“The vows of recent members of the Senate are as dis­turbing as they are credible,” McClintock said. “They’re credible because the modern Senate fil­i­buster has become a pow­erful tool for a political minority to block any mean­ingful leg­is­lation from being enacted or even con­sidered.”

McClintock said the Senate’s weakness has weakened the House of Rep­re­sen­ta­tives’ ability to leg­islate and has given the exec­utive office inor­dinate law­making power.

“It is not the role of the exec­utive to make laws and for the leg­islative branch to approve or veto them,” he said. “The leg­islative should make the laws and the exec­utive should approve or veto them.”

To reform the Senate, McClintock pro­posed the end of the two-track fil­i­buster and that all debate sur­rounding a bill be rel­evant to the bill. He also said he believes the senate should be allowed to fil­i­buster or invoke cloture before a bill has even been dis­cussed.

“Great debates should be had about debating great matters, but not great debates about whether to have great debates,” he said.

McClintock also said he would like to see motions to proceed with bills when they become unde­batable and that sen­ators be limited to two speeches with a two-hour time limit on any given issue.

Speakers like McClintock often come to the Kirby Center and speak to stu­dents and inter­ested members of the public on their areas of expertise.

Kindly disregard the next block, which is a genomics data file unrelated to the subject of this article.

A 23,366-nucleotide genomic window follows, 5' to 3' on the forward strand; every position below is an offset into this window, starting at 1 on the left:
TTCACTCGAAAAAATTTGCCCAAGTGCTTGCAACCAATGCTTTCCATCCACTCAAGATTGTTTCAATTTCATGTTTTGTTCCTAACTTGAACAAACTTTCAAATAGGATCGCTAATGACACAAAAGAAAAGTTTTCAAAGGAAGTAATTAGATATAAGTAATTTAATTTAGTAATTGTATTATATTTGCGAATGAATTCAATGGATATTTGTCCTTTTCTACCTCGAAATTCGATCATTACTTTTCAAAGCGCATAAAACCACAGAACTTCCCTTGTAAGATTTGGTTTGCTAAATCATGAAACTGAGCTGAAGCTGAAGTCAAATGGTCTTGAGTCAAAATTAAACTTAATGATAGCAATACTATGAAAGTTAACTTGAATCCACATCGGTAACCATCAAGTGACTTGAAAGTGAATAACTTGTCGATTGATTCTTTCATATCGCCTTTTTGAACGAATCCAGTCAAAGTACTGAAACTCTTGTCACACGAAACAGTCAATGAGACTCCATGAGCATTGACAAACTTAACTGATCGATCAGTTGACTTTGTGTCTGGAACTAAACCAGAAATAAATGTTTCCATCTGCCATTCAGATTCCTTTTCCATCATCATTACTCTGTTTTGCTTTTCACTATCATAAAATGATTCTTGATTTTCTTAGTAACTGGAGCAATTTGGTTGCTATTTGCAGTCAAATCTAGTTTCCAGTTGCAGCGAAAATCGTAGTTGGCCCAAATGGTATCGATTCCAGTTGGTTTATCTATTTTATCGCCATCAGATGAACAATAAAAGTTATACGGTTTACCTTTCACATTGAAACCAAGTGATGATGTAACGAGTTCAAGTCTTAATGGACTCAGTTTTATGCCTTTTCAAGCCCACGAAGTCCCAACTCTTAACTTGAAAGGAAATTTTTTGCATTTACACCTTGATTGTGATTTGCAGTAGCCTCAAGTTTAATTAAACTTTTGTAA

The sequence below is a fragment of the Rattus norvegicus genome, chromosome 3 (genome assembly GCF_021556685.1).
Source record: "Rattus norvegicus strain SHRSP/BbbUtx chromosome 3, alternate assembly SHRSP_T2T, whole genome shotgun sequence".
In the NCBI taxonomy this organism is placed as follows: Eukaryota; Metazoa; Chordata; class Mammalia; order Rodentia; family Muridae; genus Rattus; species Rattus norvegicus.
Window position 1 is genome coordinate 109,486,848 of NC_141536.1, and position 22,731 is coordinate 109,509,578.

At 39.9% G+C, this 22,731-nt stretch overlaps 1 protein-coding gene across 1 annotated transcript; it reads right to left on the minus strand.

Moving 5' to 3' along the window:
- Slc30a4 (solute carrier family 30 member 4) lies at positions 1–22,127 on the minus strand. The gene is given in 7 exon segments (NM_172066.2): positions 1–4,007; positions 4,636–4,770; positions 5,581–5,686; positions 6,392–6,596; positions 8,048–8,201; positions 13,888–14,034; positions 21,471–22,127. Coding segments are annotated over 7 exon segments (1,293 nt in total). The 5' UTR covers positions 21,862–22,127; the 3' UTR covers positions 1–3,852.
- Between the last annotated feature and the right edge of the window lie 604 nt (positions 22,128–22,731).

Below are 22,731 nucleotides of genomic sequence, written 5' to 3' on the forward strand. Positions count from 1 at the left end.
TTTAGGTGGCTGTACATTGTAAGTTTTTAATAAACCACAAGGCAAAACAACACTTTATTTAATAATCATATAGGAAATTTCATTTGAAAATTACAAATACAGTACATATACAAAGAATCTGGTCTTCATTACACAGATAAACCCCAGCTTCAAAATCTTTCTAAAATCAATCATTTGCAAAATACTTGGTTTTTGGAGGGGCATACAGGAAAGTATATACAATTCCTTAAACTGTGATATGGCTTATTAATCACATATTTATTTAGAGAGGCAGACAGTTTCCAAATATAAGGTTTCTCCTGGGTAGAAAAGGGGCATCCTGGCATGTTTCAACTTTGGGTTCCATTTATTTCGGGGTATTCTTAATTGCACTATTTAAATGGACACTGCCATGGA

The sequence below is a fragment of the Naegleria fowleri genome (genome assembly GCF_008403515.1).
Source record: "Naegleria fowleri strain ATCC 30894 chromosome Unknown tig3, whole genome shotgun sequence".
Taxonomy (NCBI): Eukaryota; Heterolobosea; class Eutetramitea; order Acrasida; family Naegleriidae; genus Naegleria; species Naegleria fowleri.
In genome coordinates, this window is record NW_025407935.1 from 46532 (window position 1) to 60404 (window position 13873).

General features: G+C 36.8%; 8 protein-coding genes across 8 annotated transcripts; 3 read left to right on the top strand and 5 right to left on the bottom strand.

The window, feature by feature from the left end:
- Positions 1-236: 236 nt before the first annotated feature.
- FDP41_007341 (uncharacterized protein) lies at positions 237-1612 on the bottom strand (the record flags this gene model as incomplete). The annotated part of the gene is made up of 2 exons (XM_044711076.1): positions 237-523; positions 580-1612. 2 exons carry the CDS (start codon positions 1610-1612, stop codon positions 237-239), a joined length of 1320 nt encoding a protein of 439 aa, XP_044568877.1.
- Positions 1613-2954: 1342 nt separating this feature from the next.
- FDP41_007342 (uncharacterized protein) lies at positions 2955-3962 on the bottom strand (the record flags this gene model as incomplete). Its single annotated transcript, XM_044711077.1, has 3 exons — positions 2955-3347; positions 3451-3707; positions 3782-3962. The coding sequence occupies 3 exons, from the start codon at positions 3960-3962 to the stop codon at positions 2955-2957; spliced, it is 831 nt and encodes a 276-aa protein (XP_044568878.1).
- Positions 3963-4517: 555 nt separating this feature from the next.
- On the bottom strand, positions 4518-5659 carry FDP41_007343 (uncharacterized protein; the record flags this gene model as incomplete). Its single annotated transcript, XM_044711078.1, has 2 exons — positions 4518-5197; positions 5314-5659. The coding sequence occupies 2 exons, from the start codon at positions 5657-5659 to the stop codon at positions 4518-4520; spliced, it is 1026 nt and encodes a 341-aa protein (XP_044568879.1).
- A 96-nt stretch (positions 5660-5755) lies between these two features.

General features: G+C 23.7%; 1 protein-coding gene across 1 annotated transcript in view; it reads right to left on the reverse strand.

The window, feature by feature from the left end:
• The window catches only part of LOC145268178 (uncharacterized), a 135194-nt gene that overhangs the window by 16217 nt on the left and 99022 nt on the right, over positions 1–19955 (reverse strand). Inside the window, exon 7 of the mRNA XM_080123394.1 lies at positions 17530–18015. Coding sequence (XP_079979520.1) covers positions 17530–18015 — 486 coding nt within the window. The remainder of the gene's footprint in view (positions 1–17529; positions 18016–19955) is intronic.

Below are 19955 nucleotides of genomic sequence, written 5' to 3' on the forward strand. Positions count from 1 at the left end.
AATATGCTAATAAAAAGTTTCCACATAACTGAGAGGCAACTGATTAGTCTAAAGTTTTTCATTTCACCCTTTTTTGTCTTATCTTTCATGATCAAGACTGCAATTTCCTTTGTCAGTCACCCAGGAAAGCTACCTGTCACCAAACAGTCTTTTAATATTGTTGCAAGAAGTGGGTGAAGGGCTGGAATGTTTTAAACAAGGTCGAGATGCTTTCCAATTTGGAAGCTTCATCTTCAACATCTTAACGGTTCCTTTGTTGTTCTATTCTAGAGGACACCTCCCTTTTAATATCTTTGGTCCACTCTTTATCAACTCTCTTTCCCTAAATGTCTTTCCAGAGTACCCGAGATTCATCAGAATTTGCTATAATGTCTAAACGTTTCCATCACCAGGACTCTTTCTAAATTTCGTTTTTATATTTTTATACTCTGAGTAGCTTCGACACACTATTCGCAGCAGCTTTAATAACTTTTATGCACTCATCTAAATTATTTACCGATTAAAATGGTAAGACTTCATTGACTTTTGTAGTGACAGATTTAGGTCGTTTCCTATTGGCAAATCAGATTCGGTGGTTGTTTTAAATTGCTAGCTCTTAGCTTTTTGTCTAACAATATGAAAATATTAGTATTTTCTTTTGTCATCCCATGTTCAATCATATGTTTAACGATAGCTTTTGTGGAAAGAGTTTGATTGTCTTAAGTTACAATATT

Junior Morgan Brown­field, a pol­itics major par­tic­i­pating in Hillsdale’s Wash­ington Intern Program said McClintock gave her a new per­spective on the federal gov­ernment.

“It’s inter­esting when you study years of political theory and then see how that informs the debates that arise from its day-to-day oper­ation,” she said.

  • Kingcruiser

    It would be nice if the Senate was elected by the States as it was orig­i­nally done (not by popular vote). the House for the People, the Senate for the States. The more “Demo­c­ratic” we’ve become, the less American we seem to be. It’s sup­posed to be dif­ficult to pass con­tro­versial bills, but that was when both sides wanted a healthy America. As the Far Left’s vision is one-world com­munism is the opposite of a strong America, the two sides can’t even hold a debate on the dif­fer­ences. But history is no longer taught in schools. The Original Intent on the Con­sti­tution, if men­tioned at all, was to pre­serve slavery when the truth is the opposite. The 2/3rds of a person would, over time, destroy slavery all by itself. The War Between the States was not a Civil War, the South never tried to rule the North. And “Fed­er­alist Papers”? I don’t think even the teachers have heard of them, much less ever read them. Our last “Pro­fessor of the Con­sti­tution” Pres­ident sure had a funny way of reading entire para­graphs between the lines of each Article!

  • gr8nooz

    In case my sen­ators missed this from Senator McClintock, I emailed them and a few radio talk show hosts a link to the Hillsdale Imprimis issue that pub­lished his speech. I encourage others to do the same.